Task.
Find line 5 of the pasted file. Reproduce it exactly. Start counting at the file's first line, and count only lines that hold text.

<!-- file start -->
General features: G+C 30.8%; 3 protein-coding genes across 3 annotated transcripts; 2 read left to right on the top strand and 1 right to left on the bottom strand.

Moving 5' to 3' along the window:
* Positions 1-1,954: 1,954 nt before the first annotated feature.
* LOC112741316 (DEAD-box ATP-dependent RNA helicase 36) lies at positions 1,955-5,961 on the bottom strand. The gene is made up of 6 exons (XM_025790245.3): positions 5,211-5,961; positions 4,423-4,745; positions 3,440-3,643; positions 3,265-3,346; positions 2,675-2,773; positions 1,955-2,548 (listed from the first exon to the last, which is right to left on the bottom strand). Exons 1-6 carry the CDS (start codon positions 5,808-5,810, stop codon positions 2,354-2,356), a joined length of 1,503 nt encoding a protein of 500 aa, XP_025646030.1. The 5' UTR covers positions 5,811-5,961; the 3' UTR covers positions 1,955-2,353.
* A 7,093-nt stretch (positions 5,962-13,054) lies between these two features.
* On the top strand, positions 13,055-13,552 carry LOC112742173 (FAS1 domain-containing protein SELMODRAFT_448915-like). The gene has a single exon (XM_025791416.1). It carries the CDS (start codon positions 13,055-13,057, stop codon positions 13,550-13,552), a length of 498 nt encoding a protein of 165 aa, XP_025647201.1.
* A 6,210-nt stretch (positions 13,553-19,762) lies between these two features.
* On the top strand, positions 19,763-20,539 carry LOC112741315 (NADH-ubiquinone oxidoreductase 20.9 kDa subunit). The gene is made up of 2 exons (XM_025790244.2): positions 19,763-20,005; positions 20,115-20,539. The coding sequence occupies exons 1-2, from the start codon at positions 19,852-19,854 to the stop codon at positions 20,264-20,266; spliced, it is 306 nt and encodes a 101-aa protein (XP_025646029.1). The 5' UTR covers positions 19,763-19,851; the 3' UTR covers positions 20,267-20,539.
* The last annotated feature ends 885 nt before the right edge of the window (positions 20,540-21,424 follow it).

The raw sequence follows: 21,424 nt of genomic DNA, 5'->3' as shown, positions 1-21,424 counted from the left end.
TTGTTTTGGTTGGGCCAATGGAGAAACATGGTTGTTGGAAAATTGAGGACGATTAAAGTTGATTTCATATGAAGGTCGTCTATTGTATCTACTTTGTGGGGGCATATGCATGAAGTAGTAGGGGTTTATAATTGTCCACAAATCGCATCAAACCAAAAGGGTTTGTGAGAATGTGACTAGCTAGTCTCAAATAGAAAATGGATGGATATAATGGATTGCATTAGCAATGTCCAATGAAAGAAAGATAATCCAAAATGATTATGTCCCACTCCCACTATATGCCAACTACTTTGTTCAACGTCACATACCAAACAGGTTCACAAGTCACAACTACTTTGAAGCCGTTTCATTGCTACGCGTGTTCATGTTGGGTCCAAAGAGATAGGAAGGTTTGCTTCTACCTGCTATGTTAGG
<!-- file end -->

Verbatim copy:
* A 7,093-nt stretch (positions 5,962-13,054) lies between these two features.